The lines of the soft top are not as sleek as the lower half of the car. The rear glass is not expansive, so it could fit in the trunk without taking up too much space. This means more area of fabric around the window, making it look thickish back there, losing some of the beauty of the Coupe. And for all its edges in the sheetmetal toward the front of the car, it has fairly round hips, especially noticeable in the Cabriolet.
Though redesigned for 2010, the E-Class cabin retains enough Mercedes-style interior appointments to make it comfortably familiar to previous E-Class owners.
Seat-shaped seat controls high on the door panels and seat heating/cooling controls at the very bottom of the center stack make it easy to adjust important things quickly. Textures and color schemes are familiar Mercedes, too. With the darker interior colors and standard burl walnut trim, the E-Class can create a slightly somber tone inside. Yet in all cases the cabin exudes a classy, understated elegance.
The dashboard in all E-Class variants is identical. The forward door panels and center console are similar as well, though they're trimmed a bit differently depending on the model and equipment ordered.
Mercedes' familiar three-gauge instrument cluster has been supplanted by a package of five analog gauges, including two pairs that overlap each other. All are exceptionally crisp and easy to read at a glance. Nonetheless, the E-Class dash is dominated by something Mercedes calls its COMAND system, which sits front and center at the top of the center stack.
COMAND is a seven-inch color display screen with standard in-dash, six-disc CD/DVD changer and a Bluetooth interface that allows phones to be operated through the car's audio system, even if they remain in a purse or pocket. Using a point-and-click controller on the center console, this central display can be controlled by either the driver or front passenger to adjust audio and other functions. Most features, including climate controls, can be adjusted with their own separate switches lower in the center stack. The COMAND display also shows the optional navigation screen, the back-up camera image, and the night vision infrared display. It comes with its own 212-page manual.
The E-Class sedan front seats are quite comfortable and supportive, but the sportier seats found in the Coupe and Cabriolet might be on the firm side for long stints at the wheel. There's plenty of adjustment in the seats and steering wheel to accommodate nearly any sized driver. The Sport steering wheel is lovely, wrapped in stitched leather, with buttons to control audio and phone and driver information. The center spokes showed off a graceful and delicate design, with indents for your thumbs, a perfect fit. Much thought went into this steering wheel.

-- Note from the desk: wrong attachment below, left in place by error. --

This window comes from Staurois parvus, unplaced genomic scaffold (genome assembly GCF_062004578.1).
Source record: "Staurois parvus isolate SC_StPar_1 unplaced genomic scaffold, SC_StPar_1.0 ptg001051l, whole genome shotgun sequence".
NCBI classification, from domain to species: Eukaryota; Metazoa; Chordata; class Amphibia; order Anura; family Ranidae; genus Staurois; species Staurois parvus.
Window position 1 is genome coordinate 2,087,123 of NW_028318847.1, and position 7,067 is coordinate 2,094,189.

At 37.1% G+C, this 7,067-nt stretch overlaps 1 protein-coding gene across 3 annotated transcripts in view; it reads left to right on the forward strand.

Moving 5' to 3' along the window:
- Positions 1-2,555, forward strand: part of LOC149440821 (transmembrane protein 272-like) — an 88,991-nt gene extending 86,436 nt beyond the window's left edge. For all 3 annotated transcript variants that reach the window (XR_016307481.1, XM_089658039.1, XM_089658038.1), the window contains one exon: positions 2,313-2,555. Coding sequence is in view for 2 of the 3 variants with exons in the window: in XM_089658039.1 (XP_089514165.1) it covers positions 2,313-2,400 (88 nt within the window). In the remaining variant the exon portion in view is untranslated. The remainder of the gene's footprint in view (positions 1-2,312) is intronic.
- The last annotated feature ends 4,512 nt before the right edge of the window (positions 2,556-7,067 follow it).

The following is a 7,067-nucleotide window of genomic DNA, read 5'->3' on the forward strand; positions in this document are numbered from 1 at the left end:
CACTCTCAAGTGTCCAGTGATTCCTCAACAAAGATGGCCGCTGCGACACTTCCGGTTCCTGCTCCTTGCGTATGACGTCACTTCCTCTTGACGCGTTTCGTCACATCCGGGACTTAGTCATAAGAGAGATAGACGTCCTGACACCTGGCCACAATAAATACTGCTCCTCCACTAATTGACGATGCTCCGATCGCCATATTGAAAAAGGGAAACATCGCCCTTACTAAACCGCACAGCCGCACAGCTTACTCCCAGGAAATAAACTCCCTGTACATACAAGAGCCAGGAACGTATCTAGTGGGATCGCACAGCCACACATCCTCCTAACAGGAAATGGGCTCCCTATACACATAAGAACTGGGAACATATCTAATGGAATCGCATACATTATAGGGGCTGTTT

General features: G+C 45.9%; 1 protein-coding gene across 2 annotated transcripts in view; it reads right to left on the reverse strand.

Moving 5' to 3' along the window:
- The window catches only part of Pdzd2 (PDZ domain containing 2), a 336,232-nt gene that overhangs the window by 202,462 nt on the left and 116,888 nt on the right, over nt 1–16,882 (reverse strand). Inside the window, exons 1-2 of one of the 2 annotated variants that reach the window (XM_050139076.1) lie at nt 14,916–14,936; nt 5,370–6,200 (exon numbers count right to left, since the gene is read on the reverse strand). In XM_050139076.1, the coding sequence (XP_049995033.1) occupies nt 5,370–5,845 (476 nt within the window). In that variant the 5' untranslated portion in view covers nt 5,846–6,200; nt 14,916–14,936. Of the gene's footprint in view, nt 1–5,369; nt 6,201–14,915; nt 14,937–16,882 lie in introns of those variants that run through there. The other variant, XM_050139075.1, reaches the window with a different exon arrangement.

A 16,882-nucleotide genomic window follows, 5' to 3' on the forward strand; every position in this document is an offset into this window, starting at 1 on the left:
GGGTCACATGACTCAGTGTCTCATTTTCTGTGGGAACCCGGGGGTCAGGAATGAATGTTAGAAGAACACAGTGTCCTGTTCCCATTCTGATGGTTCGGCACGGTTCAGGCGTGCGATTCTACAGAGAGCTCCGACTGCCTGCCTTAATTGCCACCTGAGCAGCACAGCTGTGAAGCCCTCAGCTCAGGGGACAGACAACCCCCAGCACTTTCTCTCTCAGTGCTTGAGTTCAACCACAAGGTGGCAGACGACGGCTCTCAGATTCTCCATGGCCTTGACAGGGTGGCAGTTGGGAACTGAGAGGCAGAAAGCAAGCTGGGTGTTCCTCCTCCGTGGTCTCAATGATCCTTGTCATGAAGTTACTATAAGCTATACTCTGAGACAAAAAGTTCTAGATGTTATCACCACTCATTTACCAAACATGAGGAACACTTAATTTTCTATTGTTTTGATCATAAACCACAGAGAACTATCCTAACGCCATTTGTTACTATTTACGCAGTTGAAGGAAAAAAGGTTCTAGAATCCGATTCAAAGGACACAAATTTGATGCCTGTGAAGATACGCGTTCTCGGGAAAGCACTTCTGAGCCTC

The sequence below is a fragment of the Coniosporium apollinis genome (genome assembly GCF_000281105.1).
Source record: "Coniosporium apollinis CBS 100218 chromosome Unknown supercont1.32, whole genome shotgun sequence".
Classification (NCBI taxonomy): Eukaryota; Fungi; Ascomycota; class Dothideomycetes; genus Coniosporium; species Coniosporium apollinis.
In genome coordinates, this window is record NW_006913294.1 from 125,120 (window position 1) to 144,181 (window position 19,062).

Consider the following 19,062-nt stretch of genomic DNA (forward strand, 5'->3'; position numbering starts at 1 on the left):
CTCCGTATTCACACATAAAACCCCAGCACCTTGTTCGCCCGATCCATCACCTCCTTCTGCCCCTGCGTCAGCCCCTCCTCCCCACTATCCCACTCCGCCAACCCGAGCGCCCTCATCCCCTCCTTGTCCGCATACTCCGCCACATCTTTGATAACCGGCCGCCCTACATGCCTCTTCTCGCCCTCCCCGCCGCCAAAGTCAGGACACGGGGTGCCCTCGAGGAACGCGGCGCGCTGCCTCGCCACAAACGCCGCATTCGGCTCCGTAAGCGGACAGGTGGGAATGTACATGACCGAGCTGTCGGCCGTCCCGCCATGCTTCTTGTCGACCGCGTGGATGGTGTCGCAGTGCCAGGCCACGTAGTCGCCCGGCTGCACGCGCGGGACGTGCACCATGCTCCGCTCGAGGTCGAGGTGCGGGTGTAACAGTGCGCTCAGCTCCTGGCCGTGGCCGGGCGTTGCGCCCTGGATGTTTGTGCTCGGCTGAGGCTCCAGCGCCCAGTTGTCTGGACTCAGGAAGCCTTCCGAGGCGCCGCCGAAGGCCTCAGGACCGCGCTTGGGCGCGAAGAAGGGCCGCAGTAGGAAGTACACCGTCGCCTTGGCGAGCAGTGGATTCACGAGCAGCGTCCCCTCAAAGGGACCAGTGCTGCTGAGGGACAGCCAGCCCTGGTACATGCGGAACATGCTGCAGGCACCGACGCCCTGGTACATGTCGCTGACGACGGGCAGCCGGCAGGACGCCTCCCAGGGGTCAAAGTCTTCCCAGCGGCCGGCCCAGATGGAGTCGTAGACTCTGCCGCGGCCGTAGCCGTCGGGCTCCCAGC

Mercedes' familiar stalk-mounted cruise-control switch remains, and it still looks too much like, and is too easily mistaken for, the turn-signal lever. The new gear selector is a lot like a turn signal, too, on the right side of the steering column. E-Class cars ordered in Sport trim have nicely shaped paddles behind the steering-wheel spokes for manual gear selection.
All E-Class variants come standard with new active safety features. The big-ticket item is Attention Assist, which constantly monitors up to 70 driving parameters to determine whether the driver is getting drowsy behind the wheel. If it decides a driver is at risk of dozing, Attention Assist uses both visual and auditory warnings to tell the driver to pull over, get some rest, or get a cup of coffee.
The Distronic Plus cruise control option is offered with both blind-spot warning and lane-departure warning systems built in. An intelligent self-adjusting headlamp system uses cameras to detect both oncoming cars and the traffic ahead, and raises and lowers the headlamp beams accordingly. The idea is to put the most light on the road most of the time, without disturbing other drivers. The new Intelligent Nightview option throws infrared light in front of the car and then uses high-resolution video cameras to spot the higher temperatures coming from otherwise invisible pedestrians and animals.
The middle seat in back of the E-Class sedan is reasonably comfortable for a small-to-medium-sized adult on a short trip. The outboard rear seats in the four-seat E-Class Coupe and Cabriolet are actually a bit more inviting than those in the sedan, even though they're more difficult to climb into in the absence of rear doors. The Coupe and Cabriolet's rear seats offer marginal legroom, and they're more sportier than those in the sedan.